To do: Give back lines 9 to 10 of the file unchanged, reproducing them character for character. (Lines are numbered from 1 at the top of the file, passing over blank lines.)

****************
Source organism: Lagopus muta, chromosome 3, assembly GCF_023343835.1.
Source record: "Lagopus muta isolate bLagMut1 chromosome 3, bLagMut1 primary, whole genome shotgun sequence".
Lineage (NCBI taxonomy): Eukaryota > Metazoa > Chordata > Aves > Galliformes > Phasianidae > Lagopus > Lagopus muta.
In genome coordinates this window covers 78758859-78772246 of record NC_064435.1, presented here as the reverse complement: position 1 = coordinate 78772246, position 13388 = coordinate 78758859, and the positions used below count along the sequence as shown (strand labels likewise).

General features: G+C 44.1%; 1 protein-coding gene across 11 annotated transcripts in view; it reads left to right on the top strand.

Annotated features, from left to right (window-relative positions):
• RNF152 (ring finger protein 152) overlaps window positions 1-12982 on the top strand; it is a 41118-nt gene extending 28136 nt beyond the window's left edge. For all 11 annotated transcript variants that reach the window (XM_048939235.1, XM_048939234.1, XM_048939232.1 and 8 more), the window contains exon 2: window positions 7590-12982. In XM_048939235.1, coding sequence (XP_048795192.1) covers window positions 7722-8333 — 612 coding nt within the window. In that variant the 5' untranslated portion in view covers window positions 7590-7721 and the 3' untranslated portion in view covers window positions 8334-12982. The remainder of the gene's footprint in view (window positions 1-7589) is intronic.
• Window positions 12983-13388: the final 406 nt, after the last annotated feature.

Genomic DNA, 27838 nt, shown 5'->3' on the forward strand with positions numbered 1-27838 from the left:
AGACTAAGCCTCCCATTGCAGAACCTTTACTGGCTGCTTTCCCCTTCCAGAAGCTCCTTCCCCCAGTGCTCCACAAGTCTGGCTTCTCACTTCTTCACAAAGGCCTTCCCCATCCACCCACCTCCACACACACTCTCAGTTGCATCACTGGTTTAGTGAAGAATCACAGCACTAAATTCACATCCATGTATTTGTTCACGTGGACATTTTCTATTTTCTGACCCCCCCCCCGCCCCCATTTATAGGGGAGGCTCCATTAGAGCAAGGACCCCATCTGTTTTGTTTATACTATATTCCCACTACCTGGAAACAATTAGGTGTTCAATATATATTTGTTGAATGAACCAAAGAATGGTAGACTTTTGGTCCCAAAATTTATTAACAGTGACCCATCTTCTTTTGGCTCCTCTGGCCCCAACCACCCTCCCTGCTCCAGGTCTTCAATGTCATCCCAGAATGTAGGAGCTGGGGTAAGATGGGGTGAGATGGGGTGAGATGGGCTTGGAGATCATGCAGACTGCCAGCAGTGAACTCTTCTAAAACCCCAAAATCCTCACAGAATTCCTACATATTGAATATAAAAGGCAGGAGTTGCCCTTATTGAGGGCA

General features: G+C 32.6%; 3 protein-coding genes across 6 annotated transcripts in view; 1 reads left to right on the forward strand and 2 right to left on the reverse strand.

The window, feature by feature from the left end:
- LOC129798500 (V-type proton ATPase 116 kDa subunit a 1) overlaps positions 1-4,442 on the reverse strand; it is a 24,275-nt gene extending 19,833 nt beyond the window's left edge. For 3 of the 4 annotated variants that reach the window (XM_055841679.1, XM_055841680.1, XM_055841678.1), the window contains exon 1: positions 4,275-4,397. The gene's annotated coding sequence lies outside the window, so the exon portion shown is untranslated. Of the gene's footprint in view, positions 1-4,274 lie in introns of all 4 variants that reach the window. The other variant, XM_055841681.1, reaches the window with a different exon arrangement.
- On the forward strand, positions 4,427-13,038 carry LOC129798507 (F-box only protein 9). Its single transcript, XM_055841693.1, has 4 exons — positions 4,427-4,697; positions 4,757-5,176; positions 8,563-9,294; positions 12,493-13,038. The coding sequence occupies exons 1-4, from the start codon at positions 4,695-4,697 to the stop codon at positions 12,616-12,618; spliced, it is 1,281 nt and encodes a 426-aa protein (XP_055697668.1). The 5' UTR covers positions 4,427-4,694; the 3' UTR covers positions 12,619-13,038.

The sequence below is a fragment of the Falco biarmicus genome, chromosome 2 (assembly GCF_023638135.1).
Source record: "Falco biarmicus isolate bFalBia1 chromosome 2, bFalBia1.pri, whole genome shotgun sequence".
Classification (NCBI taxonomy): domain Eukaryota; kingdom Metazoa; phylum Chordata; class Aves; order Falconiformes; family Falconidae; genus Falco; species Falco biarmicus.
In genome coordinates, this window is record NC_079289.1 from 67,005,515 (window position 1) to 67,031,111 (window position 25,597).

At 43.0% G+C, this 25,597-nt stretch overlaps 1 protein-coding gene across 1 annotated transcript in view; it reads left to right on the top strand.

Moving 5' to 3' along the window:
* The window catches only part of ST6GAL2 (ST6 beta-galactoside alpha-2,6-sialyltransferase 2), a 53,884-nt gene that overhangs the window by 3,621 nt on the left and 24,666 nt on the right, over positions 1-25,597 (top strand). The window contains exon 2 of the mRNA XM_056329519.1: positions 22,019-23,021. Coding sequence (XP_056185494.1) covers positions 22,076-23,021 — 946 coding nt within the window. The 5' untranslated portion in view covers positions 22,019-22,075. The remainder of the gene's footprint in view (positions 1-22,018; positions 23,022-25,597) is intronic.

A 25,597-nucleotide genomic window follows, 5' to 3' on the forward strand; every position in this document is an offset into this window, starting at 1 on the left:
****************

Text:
Genomic DNA, 27838 nt, shown 5'->3' on the forward strand with positions numbered 1-27838 from the left:
AGACTAAGCCTCCCATTGCAGAACCTTTACTGGCTGCTTTCCCCTTCCAGAAGCTCCTTCCCCCAGTGCTCCACAAGTCTGGCTTCTCACTTCTTCACAAAGGCCTTCCCCATCCACCCACCTCCACACACACTCTCAGTTGCATCACTGGTTTAGTGAAGAATCACAGCACTAAATTCACATCCATGTATTTGTTCACGTGGACATTTTCTATTTTCTGACCCCCCCCCCGCCCCCATTTATAGGGGAGGCTCCATTAGAGCAAGGACCCCATCTGTTTTGTTTATACTATATTCCCACTACCTGGAAACAATTAGGTGTTCAATATATATTTGTTGAATGAACCAAAGAATGGTAGACTTTTGGTCCCAAAATTTATTAACAGTGACCCATCTTCTTTTGGCTCCTCTGGCCCCAACCACCCTCCCTGCTCCAGGTCTTCAATGTCATCCCAGAATGTAGGAGCTGGGGTAAGATGGGGTGAGATGGGGTGAGATGGGCTTGGAGATCATGCAGACTGCCAGCAGTGAACTCTTCTAAAACCCCAAAATCCTCACAGAATTCCTACATATTGAATATAAAAGGCAGGAGTTGCCCTTATTGAGGGCA